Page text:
The Power Five conferences are working behind the scenes to influence the ability for college athletes to be compensated for endorsement deals.
Last month, the NCAA — after receiving significant political pressure on the issue — took its biggest step yet toward allowing student-athletes to be paid for the use of their name, image and likeness (NIL). All the while, the Power Five conferences have been lobbying Congress in an effort to shape the way those deals can take place under the so-called “collegiate model.”
The Associated Press reported Tuesday that the Power Five conferences spent $350,000 in the first three months of 2020 “as part of a coordinated effort to influence Congress on legislation affecting the ability of college athletes to earn endorsement money.” Those expenditures — “more than they had previously spent in any full year,” per the AP — come on the heels of a combined $750,000 spent on lobbying by the NCAA, ACC and Big 12 in 2019.
Though the conferences are working together, the SEC spent the most on the issue through March, hiring three lobbying firms for a total of $140,000, per the AP. Meanwhile, the other P5 conferences ranged in payments from $20,000 by the Big Ten to $70,000 by the Pac-12 with the ACC and Big 12 in between at $60,000 apiece.
Two firms were hired by all five conferences collectively while four of the five power conferences hired separate firms on their own behalf. Only the Big Ten “did not hire its own dedicated lobbyist,” according to the AP.
Restricting athletes’ rights to earn
In late 2019, several U.S. states took steps toward passing laws that would give college athletes in those states the ability to pursue endorsement deals. Fearing the lack of uniform rules for schools around the country, the NCAA was forced to act and began working toward a system to allow NIL payments for its athletes.
The NCAA’s Board of Governors formally expressed support for rule changes in April, but also called for “federal preemption” from Congress to ensure the NCAA can oversee NIL rules on a national scale. Should that ask of Congress come to fruition, it would render those individual state laws essentially useless. The NCAA also is asking Congress to establish a “safe harbor” for the NCAA as a means for “protection” against potential NIL-related lawsuits.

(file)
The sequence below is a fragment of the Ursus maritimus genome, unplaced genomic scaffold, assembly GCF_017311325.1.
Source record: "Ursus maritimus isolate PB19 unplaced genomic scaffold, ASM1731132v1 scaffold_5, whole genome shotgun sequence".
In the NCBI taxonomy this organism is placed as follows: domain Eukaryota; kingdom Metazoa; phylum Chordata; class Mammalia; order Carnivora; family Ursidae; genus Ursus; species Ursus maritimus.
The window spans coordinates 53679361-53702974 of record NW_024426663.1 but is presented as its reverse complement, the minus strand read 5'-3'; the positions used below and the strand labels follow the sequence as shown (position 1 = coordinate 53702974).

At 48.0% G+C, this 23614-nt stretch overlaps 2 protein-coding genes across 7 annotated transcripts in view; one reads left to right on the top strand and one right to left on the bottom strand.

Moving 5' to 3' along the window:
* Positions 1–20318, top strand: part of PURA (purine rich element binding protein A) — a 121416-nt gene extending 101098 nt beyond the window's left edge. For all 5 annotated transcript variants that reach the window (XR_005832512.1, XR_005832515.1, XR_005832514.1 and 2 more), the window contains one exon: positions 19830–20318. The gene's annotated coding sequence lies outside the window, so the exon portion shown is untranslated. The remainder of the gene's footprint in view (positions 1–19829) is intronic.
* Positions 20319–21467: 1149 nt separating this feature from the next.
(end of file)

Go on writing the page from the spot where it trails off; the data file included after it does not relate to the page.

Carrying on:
Additionally, the NCAA’s Board of Governors mandated that any NIL legislation stay within specific “guardrails” that are far more restrictive than many of the laws drafted in individual states. Those “guardrails” include no school and conference involvement in potential deals, avoiding using NIL deals “for recruiting by schools and boosters” and regulating the use of “agents and advisers” in potential deals.
Now, the Associated Press’ reporting revealed even more restrictions:
A document circulated by the Power Five lobbyists, obtained by AP, lists the conferences’ “core principles” for athlete compensation, and most of those principles include limitations.
They include: a requirement for “one term of academic progress” before athletes can sign endorsement deals; a ban on athlete deals with “advertising categories inconsistent with higher education”; and limits on who can advise athletes on third-party contracts to prevent “unscrupulous actors.”
SEC commissioner Greg Sankey told the AP that the league hired lobbyists to make sure NIL rules “can be administered fairly on a national level.”
“It is important for the SEC to have a voice in this national dialogue,” Sankey said. “We look forward to a constructive exchange of ideas about ways we can further enhance our student-athletes’ educational and athletic experiences while ensuring that any future changes can be administered fairly on a national level.”
Shows the true intentions of NCAA leaders
The move toward allowing college athletes to be compensated for their NIL is long overdue and it’s something that the NCAA has been fighting tooth and nail to prevent for decades. Now that the NCAA has its back against the wall due to political pressure, its top administrators are gritting their teeth saying it is time for “modernization” and to give college athletes the rights afforded to any other college student.
It was already abundantly clear, but the documents reviewed by the AP show in plain sight that NCAA leaders want to do this all on their own antiquated — and unfair — terms.
Think about it. These conferences are spending tens of thousands of dollars — during a pandemic that has a dramatic economic impact on college athletics, no less — to restrict the ability for athletes to earn from their own free market value. These athletes bring in millions and millions of dollars to these conferences and universities, yet their leaders insist on “guardrails” in order to protect their precious ideal of “amateurism,” which is nothing more than a business model at this point.
So the next time you hear any college athletics official lauding their efforts to “support student-athletes,” remember the money being spent behind the scenes to do just the opposite.
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